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-   -   How to calculate trigger voltage from 2 external flashf (https://forums.steves-digicams.com/flash-external-52/how-calculate-trigger-voltage-2-external-flashf-53576/)

bdiarto Apr 25, 2005 5:28 AM

I wish to ask the way of calculation of trigger voltage from 2 external flash used at the same time , for example one for the fill-in light and one for bounced light.
For example if flash A has trigger voltage= 20 volt and flash B= 10 volt , is calculation two flash become 30 volt or there is another special formula?
Whether quantifying calculation both the lamp used in the case of maximum trigger voltage enabled by one digital camera or enough trigger voltage from one just flashlight having value of trigger biggest(Two flashes used at the same time by hotshoe-adapter that having branch of pc terminal)
We thank you for its clarification.
:-)

KCan Apr 25, 2005 9:17 AM

bdiarto wrote:
Quote:

I wish to ask the way of calculation of trigger voltage from 2 external flash used at the same time
It's not a good idea to just connect 2 flashes with the trigger connections in parallel, if it's what you like to do, the result may be unpredictable.
Make use of accessories for that purpose (Nikon, Minolta, etc.. have these), or use a slave cell to trigger the second flash.

PS:

If you still want to connect 2 flashes by yourself, at least, use 2 diodes for safety:

flash 1, positive ------>|---------+
|
flash 1, negative -----------+ |
| |
flash 2, positive ------>|----------+-------- camera hotshoe or PC
|
flash 2, negative -----------+--------------- camera hotshoe or PC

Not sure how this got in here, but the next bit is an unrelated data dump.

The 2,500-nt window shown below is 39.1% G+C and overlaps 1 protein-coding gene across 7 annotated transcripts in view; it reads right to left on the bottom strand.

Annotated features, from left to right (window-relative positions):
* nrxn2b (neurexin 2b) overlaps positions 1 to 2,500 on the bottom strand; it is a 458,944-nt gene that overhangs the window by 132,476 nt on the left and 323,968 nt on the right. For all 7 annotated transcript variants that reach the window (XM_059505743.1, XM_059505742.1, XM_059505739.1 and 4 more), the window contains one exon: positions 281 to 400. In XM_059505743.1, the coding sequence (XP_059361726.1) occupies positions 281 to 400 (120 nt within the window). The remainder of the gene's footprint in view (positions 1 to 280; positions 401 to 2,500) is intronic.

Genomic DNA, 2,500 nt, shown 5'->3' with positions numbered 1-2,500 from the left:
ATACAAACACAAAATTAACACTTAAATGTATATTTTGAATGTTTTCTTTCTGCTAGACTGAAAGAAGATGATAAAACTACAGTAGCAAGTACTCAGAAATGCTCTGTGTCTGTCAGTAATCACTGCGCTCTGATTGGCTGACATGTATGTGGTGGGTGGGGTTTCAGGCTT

geriatric May 27, 2005 11:11 AM

Hi

It`s not a good idea to join two flash`s together. One may have a low trigger voltage ,therefore the volts working for the capacitor may be two low for the other flash , you could blow it. it`s a simple matter to have one flash as slave to the other.

Zero Interrupt Jun 12, 2005 1:15 AM

hi,

i just bought a vivitar 2800. it won't trigger a testflash when itsin contact witha digitalmulti-meter; but the multi-meter reads a 32.1v to 40v reading every time i try to test it without triggering. i'm i doing it correctly? I want to use the flash for my kodak dx7590; kodak says that flash voltage for the camera is 500volts. i would assume that it is safe to use the vivitar on my digicam?

KCan Jun 12, 2005 1:54 AM

Zero Interrupt wrote:
Quote:

it won't trigger a testflash when itsin contact witha digitalmulti-meter; but the multi-meter reads a 32.1v to 40v reading every time i try to test it without triggering. i'm i doing it correctly?
Yes, it is the way. The reading is meaningful if the flash is not yet triggered (not fired) but in ready state.

Zero Interrupt wrote:

Quote:

I want to use the flash for my kodak dx7590; kodak says that flash voltage for the camera is 500volts. i would assume that it is safe to use the vivitar on my digicam?
Yes. 40 volts is not a low trigger voltage, but there are old flashes with more than 100 V. If Kodak confirm that, I would be confident to use it.

Zero Interrupt Jun 12, 2005 7:56 AM

thanks for the quick reply.

NHL Jun 14, 2005 12:05 PM

FYI - Kodak pretty much confirm it here: http://www.kodak.com/global/en/servi.../tib4378.jhtml ;)

bob_ledyard Jun 15, 2005 7:25 PM

I had an old Vivitar flash (285) that I wanted to use with a digital camera. I was concerned about trigger voltage. BUT, there are two things to consider. One is relatively long voltage pulse that a volt meter can read. But, just as important are transient voltage spikes (high voltage for a VERY brief time that do not show up on a voltmeter). I used an oscilloscope to look for both. My Vivitar had a trigger voltage under 12 volts, EXCEPT, every now and then, a greater than 50 volt spike appeared!

So, I bought a Wein hot shoe - hot shoe volt spike protector (about $50) and mount the adaptor onto the camera's hot shoe and the flash onto the adaptor.

This may be overkill, but at least I know the camera is protected from the trigger voltage and spikes.

Hope this helps,

Bob




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